This would lead up to the most explosive point in the history of the area of North Augusta.  On July, 4th 1876, Whites living in Edgefield were angry that access to the bridge into Augusta was blocked by Black Soldiers stationed in Hamburg doing a parade demonstration for the Country’s 100th anniversary. Four days later, a group of White men came to the Hamburg Court House to charge the soldiers.  The trial was very tense, and by that evening white men from Edgefield including future U.S. Senator and Founder of Clemson Ben Tillman, and the surrounding area met at the court-house, and terror let loose.  It is estimated that 300 White men showed up.  In the end, 8 Black men were murdered in a vicious way, and one white man Mckie Meriwether, killed by a stray bullet (not known if killed by the soldiers or by friendly fire).  One black man was killed by repeated blows by a hatchet, and though it was clear he was dead, they bashed his head until it was mush.  The white crowd was tried in the Aiken Courthouse, since Hamburg was now in Aiken County ( a county created by Black Freedman).  None were convicted.  This created outrage in the North, especially with Harper’s Weekly.

Harpers Weekly Condemning the Hamburg Massacre

Ben Tillman would later be quoted to saying: “It had been the settled purpose of the leading white men of Edgefield to seize the first opportunity that the Negroes might offer to provoke a riot and teach the Negroes a lesson; and it was generally believed nothing but bloodshed and a good deal of it could answer the purpose of redeeming the state…It was our purpose to attend the trial to see that the young men had protection and if any opportunity offered to provoke a row, and if one did not offer, we were to make one.” Quote from Simkins, South Carolina During Reconstruction, 487.  Original Quote from a Tillman Speech, The Struggles of ’76.

Much of the Hamburg Massacre is now forgotten, however there is one remaining marker put up by the young town of North Augusta, one that many North Augustans drive by everyday.  A marker dedicated to Mckie Meriwether in 1916 with the inscription:


 “In life he exemplified the highest ideal of Anglo-Saxon Civilization.  By his death he assured to the children of his beloved land the supremacy of that ideal”. 

After the unveiling of the monument, the town went to a showing of Birth of a Nation, a film about the Ku Klux Klan.  The Hamburg incident would be called the Hamburg Riot in the South, and the Hamburg Massacre in the North.


(Bridge to Hamburg, later washed out by floods)

By the time North Augusta was founded, Hamburg was a ghost town.  Many blacks fled the area afraid of a repeat of the massacre.  In 1911 and 1929, a floods came through the area, and washed away many building that had been a part of Hamburg.  North Augusta also expanded over the original town, and all that is left is an area called Carpentersville with a few ruins nearby.  However, personally I have not found any of these ruins, and if anyone knows where they are, and if it’s legal to access it.  I would appreciate it.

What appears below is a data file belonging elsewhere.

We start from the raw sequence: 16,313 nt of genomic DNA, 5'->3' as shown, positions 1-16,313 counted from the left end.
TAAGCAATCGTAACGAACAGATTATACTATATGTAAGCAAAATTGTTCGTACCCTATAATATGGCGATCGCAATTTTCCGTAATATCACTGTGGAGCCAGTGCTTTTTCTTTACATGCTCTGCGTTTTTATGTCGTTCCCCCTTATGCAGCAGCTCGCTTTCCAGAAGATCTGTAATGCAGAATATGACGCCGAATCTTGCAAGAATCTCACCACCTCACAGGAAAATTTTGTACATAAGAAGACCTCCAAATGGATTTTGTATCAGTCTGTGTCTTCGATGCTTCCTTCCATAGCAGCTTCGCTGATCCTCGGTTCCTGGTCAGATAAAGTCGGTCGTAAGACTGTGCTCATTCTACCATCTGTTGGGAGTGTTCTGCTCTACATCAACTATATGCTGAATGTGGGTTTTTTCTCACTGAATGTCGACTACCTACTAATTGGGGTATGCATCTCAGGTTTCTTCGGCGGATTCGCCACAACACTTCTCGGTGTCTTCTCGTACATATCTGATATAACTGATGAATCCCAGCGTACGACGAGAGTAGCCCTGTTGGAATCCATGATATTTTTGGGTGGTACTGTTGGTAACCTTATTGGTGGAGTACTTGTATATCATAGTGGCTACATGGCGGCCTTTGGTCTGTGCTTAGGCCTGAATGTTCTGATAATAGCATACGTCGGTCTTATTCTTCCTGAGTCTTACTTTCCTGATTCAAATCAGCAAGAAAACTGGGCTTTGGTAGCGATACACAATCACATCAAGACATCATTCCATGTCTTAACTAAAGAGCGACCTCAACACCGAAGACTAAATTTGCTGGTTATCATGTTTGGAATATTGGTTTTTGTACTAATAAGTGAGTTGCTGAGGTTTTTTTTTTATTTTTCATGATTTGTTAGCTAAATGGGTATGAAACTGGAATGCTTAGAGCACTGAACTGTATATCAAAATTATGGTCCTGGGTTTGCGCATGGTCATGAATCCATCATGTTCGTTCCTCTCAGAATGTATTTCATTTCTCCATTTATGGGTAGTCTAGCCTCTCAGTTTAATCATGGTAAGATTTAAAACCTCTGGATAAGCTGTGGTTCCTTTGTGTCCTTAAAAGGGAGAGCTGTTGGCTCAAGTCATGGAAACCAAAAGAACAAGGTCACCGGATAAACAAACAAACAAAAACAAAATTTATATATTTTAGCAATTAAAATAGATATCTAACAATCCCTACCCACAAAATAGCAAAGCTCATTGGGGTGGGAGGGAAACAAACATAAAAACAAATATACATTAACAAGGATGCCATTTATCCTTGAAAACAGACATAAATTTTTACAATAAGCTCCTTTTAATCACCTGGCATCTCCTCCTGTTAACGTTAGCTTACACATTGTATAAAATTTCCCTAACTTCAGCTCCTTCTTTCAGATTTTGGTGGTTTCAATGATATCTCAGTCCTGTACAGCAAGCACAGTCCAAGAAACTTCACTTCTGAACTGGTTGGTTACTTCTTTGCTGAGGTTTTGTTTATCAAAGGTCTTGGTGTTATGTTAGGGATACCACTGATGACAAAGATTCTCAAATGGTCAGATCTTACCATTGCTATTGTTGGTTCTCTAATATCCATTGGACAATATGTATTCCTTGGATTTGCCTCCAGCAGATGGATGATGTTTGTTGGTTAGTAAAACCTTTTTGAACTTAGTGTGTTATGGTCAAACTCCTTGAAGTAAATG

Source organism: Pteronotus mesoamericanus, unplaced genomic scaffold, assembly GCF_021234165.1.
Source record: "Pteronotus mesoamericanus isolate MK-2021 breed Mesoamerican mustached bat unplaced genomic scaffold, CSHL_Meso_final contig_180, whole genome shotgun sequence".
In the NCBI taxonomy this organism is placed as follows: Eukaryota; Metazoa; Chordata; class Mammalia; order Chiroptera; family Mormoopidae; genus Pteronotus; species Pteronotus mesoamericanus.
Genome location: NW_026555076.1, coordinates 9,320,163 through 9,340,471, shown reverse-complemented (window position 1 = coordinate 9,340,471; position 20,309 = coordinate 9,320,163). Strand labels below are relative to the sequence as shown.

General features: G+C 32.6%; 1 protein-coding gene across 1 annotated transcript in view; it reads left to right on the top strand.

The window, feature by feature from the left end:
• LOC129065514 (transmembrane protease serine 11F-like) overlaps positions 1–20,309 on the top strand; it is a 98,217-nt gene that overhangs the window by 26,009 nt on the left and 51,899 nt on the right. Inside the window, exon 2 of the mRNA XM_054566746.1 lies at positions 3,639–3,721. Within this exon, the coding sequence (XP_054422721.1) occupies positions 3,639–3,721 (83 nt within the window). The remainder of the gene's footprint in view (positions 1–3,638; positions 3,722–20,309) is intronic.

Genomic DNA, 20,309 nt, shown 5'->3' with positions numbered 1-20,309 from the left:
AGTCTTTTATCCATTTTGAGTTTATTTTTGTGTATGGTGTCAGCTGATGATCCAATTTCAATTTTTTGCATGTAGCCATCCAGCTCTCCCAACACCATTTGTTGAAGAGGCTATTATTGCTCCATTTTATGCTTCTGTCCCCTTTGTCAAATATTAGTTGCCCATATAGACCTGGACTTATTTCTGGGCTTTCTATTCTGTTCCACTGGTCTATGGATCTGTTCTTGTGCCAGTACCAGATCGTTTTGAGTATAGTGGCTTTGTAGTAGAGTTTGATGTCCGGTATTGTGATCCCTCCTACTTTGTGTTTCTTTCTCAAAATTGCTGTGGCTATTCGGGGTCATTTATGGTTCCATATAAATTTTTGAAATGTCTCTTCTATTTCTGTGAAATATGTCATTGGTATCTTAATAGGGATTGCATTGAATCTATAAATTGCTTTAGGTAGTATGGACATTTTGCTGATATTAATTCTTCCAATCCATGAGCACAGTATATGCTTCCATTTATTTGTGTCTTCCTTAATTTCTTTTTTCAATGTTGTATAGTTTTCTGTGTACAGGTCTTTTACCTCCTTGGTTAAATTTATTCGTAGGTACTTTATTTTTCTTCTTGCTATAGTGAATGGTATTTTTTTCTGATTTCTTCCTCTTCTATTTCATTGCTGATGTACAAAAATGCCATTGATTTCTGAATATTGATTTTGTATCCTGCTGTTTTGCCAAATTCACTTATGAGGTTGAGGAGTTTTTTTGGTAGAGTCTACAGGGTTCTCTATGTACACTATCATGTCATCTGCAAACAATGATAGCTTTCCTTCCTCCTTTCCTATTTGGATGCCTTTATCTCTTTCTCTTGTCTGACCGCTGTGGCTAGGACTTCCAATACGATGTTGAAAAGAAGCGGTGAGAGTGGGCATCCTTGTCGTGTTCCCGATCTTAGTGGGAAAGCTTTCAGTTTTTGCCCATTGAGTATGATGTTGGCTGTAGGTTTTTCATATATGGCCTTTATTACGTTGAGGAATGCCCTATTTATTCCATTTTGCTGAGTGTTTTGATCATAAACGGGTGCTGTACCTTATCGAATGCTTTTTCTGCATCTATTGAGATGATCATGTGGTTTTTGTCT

As you can see, there are many aspects of North Augusta’s History that have been forgotten.  While it is not exactly North Augusta’s History, it is the history of the land and culture of the area.  If you know of any stories of North Augusta and its Predecessors, please post.  I am also looking for any remains of Campbell Town and Hamburg if anyone knows of any. 

For more information on Hamburg and the Hamburg Massacre please refer to Peter Hughes’s Hamburg page

There is more information given than I included in this blog.  Also if using anything from this blog please be sure to cite.  I have done a lot of hard work as the historians who came before me have done.

About Elizabeth W.

I'm the writer of the hidden history of South Carolina blog. Unfortunately, I've moved to Virginia, and can no longer write for it, or just add Virginia spots...but if you would like to take on the Blog, let me know. my other blog, Thou Shalt Fly without Wings, is my personal blog about my journey through education, history, horses, and the paranormal.
This entry was posted in education, Hamburg Massacre, History, North Augusta. Bookmark the permalink.

7 Responses to North Augusta: A Hidden Past.

  1. b3atleflute says:–D-Mains/BOOK-0001/0020-0015.html

    If you go to this link, you’ll find an excerpt talking about how they found 5 graves of revolutionary war era, the founders of Campbelltown and the Hammonds. Including John Hammond who evidently was killed by Augusta’s Ezekiel Harris over Cotton shipping rights.

  2. Peter Hughes says:

    Hello Elizabeth, great stuff about Savannah Town. The Indian trade was hugely profitable and Augusta reaped the benefit all the way to the Rev War when it dried up. fortunately for Augusta, tobacco came right after that, and then cotton which was even huger!
    My Henry Shultz and Hamburg web site is moving to a new location, on WordPress just like your own blog here:

    Thank you very much,
    Peter Hughes

  3. Do you happen to know anything about Langley South Carolina? I ask because my surname is Langley and I trace ancestry back to early South Carolina (1750-1810) and run into mentions of that town/village from time to time but have a hard time finding anything concrete about it. I also see “Old Langley Cemetery” and “Langley Pond” come up. If you happen to know a place that has info by chance 🙂

    • Jeremy Thorne says:

      Matthew, Langley is located along Highway 421 in Aiken County, it is an unincorporated area, mainly consisting of old mill houses. I do not know much history about Langley in particular, but I don’t believe it dates back to the period you are referring to. Graniteville mill wasn’t constructed until the 1840’s, and none of these towns existed until after then.

    • Matthew benenhaley says:

      Great story have been trying to find out some information on the Indian tribes in the Hammonds Ferry area I’m currently a part of the project Jackson project and have been finding some artifacts

  4. mary davis says:

    very interesting read..Thank you!